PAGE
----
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I told him all about the big adventure and about getting lost and about Norman heading off to get found while I waited in Lost-land for him to return and how he never did.

“We’d better get you to the park,” he said. “We don’t want anybody worrying over you!”

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We made it back just as Norman was reaching the park entrance and my dad was walking out of the conference, so nobody even had a chance to be worried!

It seems scary when I think about it now, but at the time, I had so much fun exploring, and I had this amazing trust that everything would always work out right.

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Sometimes, I think that trust in life, or in the universe, or in the Rightness-of-Whatever, was misplaced, just a naive childish belief in goodness.

I mean, there is so much badness in the world.

I think about Jena, and what her mom experienced, and about all the terrible things that happened in the world that landed her mom in that refugee camp in the first place.

And then, I think about Jena sleeping peacefully in the next room, and I think about all the beauty that surrounds me everyday. And there’s Mozart!

And, I guess I just have an unshakeable trust in goodness.

After all, I’ve got you for a pen pal!

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I hope I didn’t bore you forever, Chance.

Enjoy your sister’s wedding!

And good luck with the writing!

Much love,

Meadow

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Aimless: Purple 2016

December 1 is Purple Day, when we celebrate the digital lives of all those Sims we’ve known and loved who have made the great transition after being reaped by the Grim Reaper.

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Last year, on Purple Day, I’d just finished Goofy Love, and that long row of thirty-one tombstones at the edge of Cradle Rock cut a line across my heart.

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Last year, Purple Day, for me, represented loss and coming to terms with mortality.

This year, with aging off in the New World save where the Boughs live with all the SimSelves who came to help celebrate the legacy’s completion, my heart turns not towards loss but towards what remains.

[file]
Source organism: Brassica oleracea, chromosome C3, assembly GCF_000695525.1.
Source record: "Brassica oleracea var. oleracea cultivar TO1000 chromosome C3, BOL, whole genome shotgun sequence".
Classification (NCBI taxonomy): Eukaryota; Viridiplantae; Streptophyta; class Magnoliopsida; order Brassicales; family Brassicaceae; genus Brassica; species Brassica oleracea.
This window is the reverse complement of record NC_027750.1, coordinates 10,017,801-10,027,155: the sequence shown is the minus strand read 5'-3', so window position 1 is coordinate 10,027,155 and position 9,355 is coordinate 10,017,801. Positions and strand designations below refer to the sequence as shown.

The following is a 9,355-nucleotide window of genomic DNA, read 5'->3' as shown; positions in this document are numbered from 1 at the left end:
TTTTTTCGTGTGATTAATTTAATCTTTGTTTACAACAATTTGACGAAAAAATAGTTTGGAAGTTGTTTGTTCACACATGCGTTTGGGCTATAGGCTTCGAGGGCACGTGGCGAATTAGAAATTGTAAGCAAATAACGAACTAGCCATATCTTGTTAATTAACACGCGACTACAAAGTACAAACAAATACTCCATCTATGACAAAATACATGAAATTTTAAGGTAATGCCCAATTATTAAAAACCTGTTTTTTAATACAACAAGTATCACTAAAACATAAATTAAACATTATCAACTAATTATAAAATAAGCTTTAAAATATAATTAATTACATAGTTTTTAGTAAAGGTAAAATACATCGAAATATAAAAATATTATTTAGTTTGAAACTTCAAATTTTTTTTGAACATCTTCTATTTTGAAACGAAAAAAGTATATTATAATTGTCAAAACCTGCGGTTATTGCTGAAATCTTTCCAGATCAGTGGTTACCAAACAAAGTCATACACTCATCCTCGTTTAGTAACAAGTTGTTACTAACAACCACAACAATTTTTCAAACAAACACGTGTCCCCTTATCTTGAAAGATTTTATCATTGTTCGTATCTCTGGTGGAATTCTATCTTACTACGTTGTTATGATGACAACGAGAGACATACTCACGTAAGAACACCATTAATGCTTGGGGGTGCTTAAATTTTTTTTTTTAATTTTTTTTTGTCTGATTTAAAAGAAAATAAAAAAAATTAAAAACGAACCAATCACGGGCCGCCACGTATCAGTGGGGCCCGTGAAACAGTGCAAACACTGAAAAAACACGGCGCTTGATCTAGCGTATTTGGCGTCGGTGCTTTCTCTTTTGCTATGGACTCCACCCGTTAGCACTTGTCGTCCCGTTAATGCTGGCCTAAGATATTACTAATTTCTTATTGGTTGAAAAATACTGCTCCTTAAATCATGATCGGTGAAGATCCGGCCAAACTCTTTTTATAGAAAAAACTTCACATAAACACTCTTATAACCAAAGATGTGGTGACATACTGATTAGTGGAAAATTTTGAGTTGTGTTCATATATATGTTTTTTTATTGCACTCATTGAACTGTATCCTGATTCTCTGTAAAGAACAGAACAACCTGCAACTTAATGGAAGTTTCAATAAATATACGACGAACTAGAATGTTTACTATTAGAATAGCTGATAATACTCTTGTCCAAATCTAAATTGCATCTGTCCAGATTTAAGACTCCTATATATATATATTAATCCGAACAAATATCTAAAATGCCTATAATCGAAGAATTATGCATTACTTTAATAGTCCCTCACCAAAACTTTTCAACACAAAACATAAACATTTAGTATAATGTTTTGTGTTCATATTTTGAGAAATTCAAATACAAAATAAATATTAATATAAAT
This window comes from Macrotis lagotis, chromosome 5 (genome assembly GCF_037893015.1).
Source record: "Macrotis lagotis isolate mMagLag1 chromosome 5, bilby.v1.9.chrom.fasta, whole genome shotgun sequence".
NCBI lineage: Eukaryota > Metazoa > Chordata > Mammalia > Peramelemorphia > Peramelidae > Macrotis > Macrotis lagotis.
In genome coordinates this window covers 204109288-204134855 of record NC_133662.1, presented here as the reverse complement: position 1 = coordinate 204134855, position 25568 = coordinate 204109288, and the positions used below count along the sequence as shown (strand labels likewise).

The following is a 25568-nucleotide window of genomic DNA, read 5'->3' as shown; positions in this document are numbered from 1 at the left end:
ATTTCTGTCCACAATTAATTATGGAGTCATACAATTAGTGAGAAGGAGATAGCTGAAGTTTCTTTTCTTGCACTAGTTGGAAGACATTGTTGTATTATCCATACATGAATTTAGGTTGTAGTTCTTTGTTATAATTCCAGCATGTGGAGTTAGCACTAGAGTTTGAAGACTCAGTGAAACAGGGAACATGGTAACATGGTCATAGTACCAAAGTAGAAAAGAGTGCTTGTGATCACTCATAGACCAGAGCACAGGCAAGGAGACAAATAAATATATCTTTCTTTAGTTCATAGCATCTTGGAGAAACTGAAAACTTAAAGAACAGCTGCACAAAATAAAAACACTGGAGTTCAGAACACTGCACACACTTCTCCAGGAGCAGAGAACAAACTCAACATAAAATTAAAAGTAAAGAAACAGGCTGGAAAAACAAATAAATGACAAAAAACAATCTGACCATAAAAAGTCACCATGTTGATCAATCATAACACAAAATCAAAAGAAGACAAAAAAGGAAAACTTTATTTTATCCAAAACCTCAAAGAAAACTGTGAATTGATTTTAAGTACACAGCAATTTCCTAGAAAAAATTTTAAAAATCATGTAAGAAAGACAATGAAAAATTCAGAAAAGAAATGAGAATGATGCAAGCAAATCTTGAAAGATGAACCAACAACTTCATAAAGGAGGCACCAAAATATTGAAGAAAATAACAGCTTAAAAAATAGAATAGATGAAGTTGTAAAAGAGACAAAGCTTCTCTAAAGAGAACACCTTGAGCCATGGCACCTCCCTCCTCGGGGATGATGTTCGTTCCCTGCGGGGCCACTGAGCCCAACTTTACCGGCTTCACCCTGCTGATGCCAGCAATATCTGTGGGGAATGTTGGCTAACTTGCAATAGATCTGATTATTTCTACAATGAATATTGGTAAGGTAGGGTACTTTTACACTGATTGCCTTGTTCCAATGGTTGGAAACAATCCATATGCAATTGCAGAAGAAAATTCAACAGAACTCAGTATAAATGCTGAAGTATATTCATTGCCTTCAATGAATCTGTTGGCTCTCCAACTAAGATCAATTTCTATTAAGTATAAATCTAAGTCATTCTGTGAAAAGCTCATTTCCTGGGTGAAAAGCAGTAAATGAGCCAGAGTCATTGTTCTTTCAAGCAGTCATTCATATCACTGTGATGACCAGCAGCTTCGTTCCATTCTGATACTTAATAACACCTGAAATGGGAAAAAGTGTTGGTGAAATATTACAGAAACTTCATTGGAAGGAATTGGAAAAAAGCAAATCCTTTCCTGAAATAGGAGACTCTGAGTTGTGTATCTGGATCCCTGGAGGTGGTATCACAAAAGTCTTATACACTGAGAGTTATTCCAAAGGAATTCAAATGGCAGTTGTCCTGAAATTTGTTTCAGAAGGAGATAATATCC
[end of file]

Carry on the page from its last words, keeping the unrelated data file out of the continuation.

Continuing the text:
On the day after Thanksgiving, I visited the garden center, for in late fall and winter we can grow petunias, pansies, snap dragons, and calendulas in the desert where I live.

I came back with purple flowers; purple and yellow flowers always thrive in my garden. These are the favored colors of the fairies that tend this garden while I’m inside playing video games, writing, and practicing the cello.

This Purple Day morning, as I removed the frost cloths so the flowers could greet the warming sun, the scent of purple petunias floated through the air.

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This is something I will remember. The scent activates the brain deep within “limbic system, the most ancient and primitive part of the brain, which is thought to be the seat of emotion” (Fox). I was thinking about Purple Day when that scent reached me–and now, the scent of petunias will always be entangled with my thoughts about Sims and the traces their digital lives leave within our neural pathways.

Essayist Lauren Gravitz writes about connected memories: “But memories aren’t isolated in these different areas – they overlap and intertwine and connect and diverge like the tangled branches of an old lilac tree” (Gravitz).

My perception of scent, my thoughts about Sims, both happening in the same moment, hook up within me. Purple Day lives on with every scent of the petunia.

Kate Fox, Director of Social Issues Research Centre, explains scent’s emotional and cognitive intertwining in this way: